Kathy Escobar is dedicated to creating safe and brave spaces for transformation and healing in real life, online, and outside. She co-pastors at The Refuge, a hub for healing community, social action, and creative collaboration in North Denver, co-directs #communityheals, a non-profit organization dedicated to making spaces for transformation accessible for all, and is the author of Practicing: Changing Yourself to Change the World, Faith Shift: Finding Your Way Forward When Everything You Believe is Coming Apart and several other books.


  • This is a beautifully written and compelling piece. It calls us to the deeper conversations of the heart that transcend ideologies and positions while causing us to listen more and judge less. Thank you.

  • This third way can only work temporarily, and I applaud it as that – a temporary compromise. Sooner or later congregations DO have to decide whether to fully include all of God’s children or not. If I can sing in the choir, serve and take communion, tithe, teach Sunday school and preach, but cannot marry the one I love there, I am not fully included.

    • thanks doreen, i so value your perspective and wish you could have been there on wednesday night. you would have had so much to add. my friends’ wedding this week was a good example of what it looks like here, with the twist being that not every pastor feels called to perform the ceremony like i do. however, i don’t want to for a minute minimize the reality of what that can feel like. peace from here to there. i hope someday you can come through colorado and play with us!

  • It all sounds so feel good…but my dear you are a dreamer! Sadly at some point it will come to a conclusion! An end! Grey areas are very dangerous…look where our culture is because anything goes as been adopted . I believe not following Gods word as it was written is dangerous …check history! It doesn’t me I can’t love my gay friends ..I will always love them …but I don’t have to accept their life style choices if it goes against my biblical beliefs…and my good gay friends would not ask me too.

    • I have to disagree. I think Christ often called those who saw things in black and white into the gray area. The rules of the consecrated bread were quite explicit. God’s word was quite clear. Yet when the Pharisees questioned Christ about His disciples eating grain on the Sabbath, He asked them about David eating it when he and his men were hungry. He then went on to heal on the Sabbath also. I believe we are diminishing the power of the Holy Spirit when we believe the “slippery slope” argument. I believe history has shown men and women who were sure of God’s word, as it is written, have been extremely dangerous also. Is it not better to wrestle with the implementation of God’s word in our own lives then to try and interpret it for others?

    • Ej, I have to support what Dave Reierson says. I’m not sure what you mean “…it will come to a conclusion! An end!” If you mean The Refuge, you might be right (though I hope not). But if you mean all such attempts for people to participate in a faith community with this kind of diversity and tension, I think not… not at all!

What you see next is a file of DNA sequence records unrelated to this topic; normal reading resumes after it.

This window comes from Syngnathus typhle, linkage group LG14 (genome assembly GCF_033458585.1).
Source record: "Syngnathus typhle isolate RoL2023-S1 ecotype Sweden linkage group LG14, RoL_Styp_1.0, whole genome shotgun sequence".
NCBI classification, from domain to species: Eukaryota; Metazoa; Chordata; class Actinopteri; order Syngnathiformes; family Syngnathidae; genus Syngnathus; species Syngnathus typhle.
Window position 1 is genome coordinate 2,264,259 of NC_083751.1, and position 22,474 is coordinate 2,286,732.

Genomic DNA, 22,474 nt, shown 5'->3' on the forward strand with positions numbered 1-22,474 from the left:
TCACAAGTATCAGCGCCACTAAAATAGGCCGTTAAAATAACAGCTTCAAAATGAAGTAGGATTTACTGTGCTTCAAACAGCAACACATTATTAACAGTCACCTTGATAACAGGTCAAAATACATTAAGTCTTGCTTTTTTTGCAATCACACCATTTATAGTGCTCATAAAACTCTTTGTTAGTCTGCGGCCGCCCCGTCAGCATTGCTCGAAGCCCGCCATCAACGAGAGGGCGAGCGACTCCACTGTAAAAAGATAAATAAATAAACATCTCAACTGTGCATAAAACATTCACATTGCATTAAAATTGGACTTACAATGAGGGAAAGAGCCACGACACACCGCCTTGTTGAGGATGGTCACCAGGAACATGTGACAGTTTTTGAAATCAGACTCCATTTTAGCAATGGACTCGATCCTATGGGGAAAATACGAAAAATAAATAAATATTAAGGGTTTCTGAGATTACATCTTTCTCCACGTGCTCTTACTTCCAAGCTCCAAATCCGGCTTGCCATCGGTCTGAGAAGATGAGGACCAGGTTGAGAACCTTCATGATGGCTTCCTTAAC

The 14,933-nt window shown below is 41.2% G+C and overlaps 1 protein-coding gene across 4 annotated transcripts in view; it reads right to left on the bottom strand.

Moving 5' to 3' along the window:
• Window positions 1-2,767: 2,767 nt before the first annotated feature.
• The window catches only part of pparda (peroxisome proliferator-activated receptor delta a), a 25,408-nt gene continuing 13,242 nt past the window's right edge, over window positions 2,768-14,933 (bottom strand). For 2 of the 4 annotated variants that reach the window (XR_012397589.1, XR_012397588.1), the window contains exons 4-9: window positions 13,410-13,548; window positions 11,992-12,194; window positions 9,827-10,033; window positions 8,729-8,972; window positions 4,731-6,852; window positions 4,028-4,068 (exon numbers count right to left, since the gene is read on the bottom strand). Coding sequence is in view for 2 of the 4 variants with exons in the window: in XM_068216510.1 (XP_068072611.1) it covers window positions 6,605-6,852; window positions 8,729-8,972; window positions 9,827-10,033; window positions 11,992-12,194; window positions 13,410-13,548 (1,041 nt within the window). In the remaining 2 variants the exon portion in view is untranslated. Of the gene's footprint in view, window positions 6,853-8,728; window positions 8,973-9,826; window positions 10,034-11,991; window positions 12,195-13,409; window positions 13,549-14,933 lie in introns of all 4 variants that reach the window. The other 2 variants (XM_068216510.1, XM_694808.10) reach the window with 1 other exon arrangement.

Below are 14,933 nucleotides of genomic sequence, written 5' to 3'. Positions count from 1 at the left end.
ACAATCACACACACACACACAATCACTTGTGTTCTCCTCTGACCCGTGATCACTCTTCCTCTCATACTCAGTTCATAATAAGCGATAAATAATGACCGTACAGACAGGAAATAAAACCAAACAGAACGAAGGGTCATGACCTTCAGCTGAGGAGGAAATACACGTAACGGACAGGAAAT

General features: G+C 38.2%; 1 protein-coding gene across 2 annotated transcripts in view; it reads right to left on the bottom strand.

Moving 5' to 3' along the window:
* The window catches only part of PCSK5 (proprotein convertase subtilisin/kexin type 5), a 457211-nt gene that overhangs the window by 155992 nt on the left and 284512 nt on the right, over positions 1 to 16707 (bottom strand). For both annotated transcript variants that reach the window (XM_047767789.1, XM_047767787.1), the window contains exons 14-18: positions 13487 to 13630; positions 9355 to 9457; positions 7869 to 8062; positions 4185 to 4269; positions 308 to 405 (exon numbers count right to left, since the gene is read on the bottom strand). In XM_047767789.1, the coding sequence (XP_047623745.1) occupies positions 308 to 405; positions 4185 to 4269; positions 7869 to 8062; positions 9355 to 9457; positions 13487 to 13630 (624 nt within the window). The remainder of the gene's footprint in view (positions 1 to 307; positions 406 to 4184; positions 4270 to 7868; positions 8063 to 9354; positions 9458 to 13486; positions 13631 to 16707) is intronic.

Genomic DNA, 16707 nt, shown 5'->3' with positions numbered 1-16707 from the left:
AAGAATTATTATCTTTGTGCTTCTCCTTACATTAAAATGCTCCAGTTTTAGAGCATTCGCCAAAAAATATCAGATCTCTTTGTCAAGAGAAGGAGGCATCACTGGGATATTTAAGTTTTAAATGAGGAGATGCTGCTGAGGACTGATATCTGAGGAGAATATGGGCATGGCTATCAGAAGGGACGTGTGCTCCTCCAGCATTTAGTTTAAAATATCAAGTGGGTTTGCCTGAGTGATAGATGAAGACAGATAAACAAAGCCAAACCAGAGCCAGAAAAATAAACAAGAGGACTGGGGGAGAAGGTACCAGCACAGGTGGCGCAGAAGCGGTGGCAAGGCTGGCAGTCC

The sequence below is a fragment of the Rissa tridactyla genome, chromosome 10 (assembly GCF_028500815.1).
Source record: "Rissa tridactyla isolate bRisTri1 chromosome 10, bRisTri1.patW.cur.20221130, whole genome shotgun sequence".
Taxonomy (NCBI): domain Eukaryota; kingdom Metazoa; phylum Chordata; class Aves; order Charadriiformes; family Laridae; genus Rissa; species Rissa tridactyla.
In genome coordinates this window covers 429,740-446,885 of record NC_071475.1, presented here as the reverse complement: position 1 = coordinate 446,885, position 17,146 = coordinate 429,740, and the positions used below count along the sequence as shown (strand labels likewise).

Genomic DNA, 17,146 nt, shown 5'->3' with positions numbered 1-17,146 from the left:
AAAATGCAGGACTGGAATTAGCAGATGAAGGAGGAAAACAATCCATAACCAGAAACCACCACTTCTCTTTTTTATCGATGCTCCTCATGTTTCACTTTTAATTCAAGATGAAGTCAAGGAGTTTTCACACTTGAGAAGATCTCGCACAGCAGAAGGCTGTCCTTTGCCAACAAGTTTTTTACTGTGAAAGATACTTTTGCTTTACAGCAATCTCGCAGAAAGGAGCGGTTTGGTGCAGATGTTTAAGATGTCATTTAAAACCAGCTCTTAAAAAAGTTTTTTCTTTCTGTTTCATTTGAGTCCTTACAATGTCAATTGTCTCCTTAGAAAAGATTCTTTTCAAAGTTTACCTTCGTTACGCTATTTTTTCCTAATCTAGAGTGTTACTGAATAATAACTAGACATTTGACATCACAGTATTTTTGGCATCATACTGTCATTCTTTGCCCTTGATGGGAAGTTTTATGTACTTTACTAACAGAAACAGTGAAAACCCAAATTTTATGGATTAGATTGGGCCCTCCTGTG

As to “grey areas are very dangerous”, I’d say there is truth there, but probably not in the ways you see the danger. I think I follow your reasoning on “… because anything goes [h]as been adopted”, but would point out a broader perspective. When a person or any social group (“our culture” in this case) re-examines and adjusts social or other mores, there will inevitably be tension and some problem of creating new and potentially more effective or “truthful” or compassionate or just ways of being and setting up “the rules”.

      This is harder for some people than others, by basic temperament, their upbringing, social network, etc. But I don’t see many people adopting “anything goes” as either a conscious or unconscious approach. Again, I think I know what you mean, but there is a lot more going on… nuance, if you will. And I know even some high level leaders don’t like to “do nuance”, but healthy and enjoyable participation in a complex society just about requires it, to the extent of one’s intellectual ability (which most people have, if they will stretch themselves emotionally and spiritually).

  • I don’t think “fight or flee” is an accurate characterization of Dr. Mohler’s two ways. “Fighting” or, in more polite terms, discussing a controversial issue is a possible precedent to the ultimate choice between the two ways he does note, and leaving a congregation is a choice that can take place at any time, but the two ways he actually is talking about are: affirm a position (same-sex marriage is the issue here, but this applies to any) or deny it. He acknowledges that some discussions (or, if you prefer, fighting) can take place before the decision is made. He simply says that at some stage a congregation has to make up its mind: in his exact words, “A church will recognize same-sex relationships, or it will not. A congregation will teach a biblical position on the sinfulness of same-sex acts, or it will affirm same-sex behaviors as morally acceptable. Ministers will perform same-sex ceremonies, or they will not.”

    In any case, agree or disagree on his assertion that there is no third way besides choosing to affirm or to deny a doctrine. I happen to agree with him myself, but I’ll not argue about that. I just thought it might be useful to characterize what he was saying accurately.

  • So grateful for this, Kath. So grateful the refuge leadership embodying love that honors persons in relationships/communities with a love that 1) genuinely honors mutuality in leadership that doesn’t seek to coerce (which is a HUGE anxiety for both sides) (2) truly seeks an authentic unity that stands on its own two feet in the pressure to conform by others on both sides, 3) honors persons and commitments to persons (and their dignity/integrity) in friendship over narrow two-choice dilemmas presented by both sides. This truly embodies friendship/genuine mutuality that is costly, hard, and so beautiful!!

    • thanks, dan. yeah, that is really what mutuality is and the preservation of dignity/integrity. “costly, hard, and beautiful” are good descriptors.